Starbucks Ends Its Plan to Require Worker Vaccination and Testing

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Starbucks will no longer require its U.S. employees to be vaccinated or submit to weekly coronavirus testing, following last week’s Supreme Court decision blocking the Biden administration’s vaccine-or-test rule for large businesses.

John Culver, the president of North America and chief operating officer for Starbucks, announced the change in a memo to staff on Tuesday.

More than 90 percent of Starbucks workers in the United States have disclosed their vaccination status, according to the memo, and “the vast majority” are fully vaccinated. Starbucks, which operates nearly 9,000 stores in the United States, has about 200,000 domestic employees.

Since the Supreme Court’s decision last Thursday, Starbucks is one of the first major employers to backtrack on its plans to require vaccines. The ruling left large companies with the responsibility of deciding how to keep workers safe amid surging Covid-19 cases fueled by the highly infectious Omicron variant.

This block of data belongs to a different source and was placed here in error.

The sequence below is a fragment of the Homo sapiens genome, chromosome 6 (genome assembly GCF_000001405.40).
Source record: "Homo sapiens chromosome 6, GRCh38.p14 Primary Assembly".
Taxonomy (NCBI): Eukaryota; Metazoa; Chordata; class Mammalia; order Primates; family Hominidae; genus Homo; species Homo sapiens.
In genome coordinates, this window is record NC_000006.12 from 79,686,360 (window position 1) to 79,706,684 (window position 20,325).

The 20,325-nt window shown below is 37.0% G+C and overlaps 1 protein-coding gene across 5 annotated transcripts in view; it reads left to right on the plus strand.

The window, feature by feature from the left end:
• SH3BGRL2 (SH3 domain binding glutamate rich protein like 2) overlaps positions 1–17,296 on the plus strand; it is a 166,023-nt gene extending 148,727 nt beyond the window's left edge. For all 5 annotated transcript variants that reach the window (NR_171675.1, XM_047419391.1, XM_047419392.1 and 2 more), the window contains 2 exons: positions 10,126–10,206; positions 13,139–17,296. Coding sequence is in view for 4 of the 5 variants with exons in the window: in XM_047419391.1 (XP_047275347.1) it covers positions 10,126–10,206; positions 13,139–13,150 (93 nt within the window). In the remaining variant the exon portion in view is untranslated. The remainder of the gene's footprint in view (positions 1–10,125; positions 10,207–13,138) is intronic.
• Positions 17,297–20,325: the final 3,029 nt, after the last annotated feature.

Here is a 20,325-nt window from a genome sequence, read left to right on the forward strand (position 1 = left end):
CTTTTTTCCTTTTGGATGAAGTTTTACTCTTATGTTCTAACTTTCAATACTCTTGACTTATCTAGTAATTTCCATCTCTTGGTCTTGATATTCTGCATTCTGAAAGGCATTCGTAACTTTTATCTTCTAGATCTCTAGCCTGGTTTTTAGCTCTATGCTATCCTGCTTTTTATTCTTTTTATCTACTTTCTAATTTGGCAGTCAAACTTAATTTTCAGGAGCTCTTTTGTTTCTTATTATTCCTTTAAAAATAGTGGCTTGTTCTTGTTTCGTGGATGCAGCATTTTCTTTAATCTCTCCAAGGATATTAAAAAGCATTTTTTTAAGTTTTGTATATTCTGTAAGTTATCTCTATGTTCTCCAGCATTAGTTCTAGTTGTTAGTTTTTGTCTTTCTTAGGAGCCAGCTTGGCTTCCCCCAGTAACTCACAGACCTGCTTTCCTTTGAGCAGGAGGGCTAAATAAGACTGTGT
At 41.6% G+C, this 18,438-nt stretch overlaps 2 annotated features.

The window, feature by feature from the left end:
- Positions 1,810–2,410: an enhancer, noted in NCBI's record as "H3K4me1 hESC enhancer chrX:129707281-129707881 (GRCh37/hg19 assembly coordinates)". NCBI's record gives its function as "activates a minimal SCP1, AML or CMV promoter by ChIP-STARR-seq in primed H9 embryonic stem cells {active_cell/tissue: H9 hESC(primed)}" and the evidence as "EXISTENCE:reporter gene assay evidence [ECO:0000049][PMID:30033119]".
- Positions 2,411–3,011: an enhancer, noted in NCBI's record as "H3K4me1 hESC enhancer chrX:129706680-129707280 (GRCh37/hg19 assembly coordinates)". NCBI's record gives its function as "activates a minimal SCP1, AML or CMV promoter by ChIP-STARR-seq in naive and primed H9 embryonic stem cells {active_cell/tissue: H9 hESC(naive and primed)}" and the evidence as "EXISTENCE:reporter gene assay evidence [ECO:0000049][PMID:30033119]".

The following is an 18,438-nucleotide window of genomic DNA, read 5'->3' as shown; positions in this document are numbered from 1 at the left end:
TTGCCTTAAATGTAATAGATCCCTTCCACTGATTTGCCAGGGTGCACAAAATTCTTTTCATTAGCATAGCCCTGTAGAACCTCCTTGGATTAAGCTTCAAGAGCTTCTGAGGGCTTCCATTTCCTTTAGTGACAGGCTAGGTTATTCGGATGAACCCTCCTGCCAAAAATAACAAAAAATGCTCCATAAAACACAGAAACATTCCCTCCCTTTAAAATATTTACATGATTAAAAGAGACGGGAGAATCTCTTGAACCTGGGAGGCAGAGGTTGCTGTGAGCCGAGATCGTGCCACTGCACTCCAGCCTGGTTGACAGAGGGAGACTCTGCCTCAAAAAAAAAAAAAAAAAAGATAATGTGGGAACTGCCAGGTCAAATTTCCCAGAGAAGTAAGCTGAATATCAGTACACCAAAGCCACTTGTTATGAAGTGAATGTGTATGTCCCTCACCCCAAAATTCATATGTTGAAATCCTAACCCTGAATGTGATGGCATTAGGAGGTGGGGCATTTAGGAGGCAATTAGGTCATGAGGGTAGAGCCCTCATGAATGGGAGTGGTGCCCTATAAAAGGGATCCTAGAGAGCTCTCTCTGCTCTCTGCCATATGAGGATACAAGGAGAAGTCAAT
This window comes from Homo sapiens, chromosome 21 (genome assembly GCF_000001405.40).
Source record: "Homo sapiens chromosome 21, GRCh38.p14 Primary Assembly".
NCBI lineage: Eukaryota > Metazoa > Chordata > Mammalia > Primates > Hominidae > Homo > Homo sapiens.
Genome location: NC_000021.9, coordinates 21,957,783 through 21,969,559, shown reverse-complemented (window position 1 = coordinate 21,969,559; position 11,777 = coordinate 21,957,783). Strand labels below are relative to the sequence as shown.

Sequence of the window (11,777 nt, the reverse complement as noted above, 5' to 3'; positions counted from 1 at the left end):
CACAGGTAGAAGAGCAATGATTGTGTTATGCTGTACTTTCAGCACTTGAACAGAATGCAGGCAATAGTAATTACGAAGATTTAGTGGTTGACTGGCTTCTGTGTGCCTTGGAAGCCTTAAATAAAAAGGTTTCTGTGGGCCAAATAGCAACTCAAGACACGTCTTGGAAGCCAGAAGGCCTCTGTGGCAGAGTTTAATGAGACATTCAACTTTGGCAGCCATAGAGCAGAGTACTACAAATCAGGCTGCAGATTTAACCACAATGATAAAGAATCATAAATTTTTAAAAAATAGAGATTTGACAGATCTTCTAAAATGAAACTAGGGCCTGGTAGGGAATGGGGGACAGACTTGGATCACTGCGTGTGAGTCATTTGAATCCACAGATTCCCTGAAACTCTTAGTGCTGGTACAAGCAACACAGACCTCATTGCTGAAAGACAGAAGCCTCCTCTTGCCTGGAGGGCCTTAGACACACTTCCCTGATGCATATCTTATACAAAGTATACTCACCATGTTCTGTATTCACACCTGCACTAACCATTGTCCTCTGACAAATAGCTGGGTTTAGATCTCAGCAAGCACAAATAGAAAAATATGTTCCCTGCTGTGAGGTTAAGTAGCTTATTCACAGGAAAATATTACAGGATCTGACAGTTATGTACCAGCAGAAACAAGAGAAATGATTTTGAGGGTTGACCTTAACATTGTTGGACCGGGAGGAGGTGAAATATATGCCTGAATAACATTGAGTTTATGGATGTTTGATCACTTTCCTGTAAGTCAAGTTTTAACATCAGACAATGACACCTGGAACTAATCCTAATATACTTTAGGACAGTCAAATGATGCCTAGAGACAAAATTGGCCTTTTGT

The Supreme Court’s decision, while blocking the federal government’s vaccine rule, does not prohibit companies from putting their own mandates in place. Many other large employers have kept their own mandates.

The Occupational Safety and Health Administration had issued a so-called emergency temporary standard in November aimed at protecting public health that told businesses with 100 workers or more to require employees to be vaccinated or submit to weekly testing. That rule was challenged in court by a number of business advocacy organizations.

“While the E.T.S. is now paused, I want to emphasize that we continue to believe strongly in the spirit and intent of the mandate,” Mr. Culver wrote.

On Jan. 3, Starbucks said it would comply with the Labor Department’s vaccine-or-test rule starting on the federal government’s deadline of Feb. 9. The company also said workers would have to disclose their vaccination status by Jan. 10.

Starbucks also announced a variety of new Covid-19 safety protocols on Tuesday. Workers are now required to wear 3-ply medical grade masks, and isolation guidelines have been expanded to cover anyone who has been exposed to Covid-19, even if they are fully vaccinated.

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